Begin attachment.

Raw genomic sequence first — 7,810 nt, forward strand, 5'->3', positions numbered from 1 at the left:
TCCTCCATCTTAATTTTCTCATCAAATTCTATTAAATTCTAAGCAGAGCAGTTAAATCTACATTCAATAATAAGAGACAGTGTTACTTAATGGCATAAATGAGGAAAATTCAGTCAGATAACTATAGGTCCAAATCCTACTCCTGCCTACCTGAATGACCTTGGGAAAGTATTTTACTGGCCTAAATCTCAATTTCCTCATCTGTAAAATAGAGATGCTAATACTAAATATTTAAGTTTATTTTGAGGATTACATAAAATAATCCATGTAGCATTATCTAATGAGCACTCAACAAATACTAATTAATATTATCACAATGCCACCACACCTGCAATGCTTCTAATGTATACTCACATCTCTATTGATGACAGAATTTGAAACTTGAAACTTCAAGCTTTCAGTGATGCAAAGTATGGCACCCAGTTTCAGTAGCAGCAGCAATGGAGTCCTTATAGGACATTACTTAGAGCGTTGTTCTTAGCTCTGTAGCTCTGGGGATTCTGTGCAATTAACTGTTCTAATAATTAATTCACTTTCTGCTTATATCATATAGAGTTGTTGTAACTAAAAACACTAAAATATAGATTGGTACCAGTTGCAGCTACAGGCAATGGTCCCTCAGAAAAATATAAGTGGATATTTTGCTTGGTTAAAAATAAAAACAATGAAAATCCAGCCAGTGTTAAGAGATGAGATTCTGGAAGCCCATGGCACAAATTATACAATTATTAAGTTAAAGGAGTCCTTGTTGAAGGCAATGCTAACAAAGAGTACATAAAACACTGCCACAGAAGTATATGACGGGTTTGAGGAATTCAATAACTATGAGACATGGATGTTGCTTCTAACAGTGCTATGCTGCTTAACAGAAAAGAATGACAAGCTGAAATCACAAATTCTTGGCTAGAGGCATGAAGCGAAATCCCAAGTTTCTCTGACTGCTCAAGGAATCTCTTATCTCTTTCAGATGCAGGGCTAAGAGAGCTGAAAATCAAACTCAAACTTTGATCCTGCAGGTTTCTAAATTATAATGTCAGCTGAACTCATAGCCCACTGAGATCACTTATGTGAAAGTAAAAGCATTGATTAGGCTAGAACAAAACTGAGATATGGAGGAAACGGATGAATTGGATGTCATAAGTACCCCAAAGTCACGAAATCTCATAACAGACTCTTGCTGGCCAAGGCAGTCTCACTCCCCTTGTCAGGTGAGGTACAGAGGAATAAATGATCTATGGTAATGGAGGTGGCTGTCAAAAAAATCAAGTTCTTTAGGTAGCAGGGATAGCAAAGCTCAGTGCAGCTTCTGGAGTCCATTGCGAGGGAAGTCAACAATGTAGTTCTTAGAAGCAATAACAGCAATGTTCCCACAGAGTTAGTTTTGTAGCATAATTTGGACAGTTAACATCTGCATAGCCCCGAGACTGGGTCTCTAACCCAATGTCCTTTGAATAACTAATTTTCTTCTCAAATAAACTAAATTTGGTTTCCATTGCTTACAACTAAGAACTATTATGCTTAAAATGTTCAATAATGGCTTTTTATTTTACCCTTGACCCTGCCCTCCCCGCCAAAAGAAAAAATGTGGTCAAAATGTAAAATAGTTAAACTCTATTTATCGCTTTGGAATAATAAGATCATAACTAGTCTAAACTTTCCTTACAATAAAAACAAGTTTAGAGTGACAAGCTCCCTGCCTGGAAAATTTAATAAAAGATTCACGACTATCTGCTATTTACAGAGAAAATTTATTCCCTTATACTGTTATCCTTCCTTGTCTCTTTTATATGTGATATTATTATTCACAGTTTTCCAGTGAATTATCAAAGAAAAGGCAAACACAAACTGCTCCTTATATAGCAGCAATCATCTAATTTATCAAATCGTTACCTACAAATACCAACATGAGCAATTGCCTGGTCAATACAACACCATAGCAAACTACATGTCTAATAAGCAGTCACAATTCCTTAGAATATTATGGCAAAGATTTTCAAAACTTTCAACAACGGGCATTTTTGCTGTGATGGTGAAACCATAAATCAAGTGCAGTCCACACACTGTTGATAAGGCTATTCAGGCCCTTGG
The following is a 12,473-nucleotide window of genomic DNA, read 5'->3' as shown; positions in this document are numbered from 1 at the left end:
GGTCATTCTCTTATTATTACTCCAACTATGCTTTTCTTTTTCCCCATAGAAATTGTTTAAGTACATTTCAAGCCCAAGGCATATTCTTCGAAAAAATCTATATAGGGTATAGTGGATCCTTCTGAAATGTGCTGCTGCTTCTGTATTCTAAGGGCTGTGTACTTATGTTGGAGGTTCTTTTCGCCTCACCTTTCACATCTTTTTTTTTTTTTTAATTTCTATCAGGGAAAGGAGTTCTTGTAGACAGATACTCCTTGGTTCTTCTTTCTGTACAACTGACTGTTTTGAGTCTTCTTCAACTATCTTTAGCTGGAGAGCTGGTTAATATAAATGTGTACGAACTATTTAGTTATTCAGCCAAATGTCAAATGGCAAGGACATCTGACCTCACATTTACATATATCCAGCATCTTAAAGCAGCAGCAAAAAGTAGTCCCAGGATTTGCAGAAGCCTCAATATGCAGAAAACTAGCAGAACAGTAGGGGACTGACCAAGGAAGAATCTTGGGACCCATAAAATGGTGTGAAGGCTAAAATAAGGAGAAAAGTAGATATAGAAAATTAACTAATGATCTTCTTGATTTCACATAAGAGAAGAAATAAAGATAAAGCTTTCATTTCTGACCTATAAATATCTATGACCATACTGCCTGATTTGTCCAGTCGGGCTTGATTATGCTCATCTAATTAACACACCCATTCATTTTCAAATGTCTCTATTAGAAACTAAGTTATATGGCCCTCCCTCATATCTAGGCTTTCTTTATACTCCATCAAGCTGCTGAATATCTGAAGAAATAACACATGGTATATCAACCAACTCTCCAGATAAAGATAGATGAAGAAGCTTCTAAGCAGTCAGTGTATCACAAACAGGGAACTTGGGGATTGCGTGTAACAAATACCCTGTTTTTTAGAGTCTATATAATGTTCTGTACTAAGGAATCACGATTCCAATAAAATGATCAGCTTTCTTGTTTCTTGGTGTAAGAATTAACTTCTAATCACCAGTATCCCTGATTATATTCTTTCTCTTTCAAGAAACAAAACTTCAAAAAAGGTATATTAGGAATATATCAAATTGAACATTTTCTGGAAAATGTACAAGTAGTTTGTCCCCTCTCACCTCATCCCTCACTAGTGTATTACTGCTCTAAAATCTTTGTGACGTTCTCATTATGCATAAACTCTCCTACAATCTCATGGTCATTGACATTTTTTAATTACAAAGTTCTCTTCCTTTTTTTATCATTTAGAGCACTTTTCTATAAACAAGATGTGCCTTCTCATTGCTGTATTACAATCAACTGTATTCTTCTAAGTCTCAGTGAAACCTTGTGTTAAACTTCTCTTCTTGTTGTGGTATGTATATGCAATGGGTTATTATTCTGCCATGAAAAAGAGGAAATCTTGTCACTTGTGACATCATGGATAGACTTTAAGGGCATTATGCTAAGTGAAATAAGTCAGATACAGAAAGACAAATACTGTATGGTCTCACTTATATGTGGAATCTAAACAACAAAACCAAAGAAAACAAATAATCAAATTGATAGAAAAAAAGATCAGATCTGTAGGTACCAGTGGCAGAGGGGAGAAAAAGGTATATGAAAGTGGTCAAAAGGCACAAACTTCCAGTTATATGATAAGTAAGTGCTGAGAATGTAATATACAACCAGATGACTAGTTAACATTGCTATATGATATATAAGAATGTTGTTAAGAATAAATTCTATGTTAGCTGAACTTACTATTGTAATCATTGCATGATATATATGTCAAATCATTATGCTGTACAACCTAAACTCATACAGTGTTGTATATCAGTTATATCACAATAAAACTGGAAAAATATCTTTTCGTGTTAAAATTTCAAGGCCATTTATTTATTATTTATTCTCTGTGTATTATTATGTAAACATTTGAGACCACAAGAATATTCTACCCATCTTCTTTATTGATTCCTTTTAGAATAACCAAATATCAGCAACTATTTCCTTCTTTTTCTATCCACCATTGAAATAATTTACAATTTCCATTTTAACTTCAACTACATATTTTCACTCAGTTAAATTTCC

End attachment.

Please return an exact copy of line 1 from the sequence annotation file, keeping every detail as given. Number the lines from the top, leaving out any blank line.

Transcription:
Raw genomic sequence first — 7,810 nt, forward strand, 5'->3', positions numbered from 1 at the left: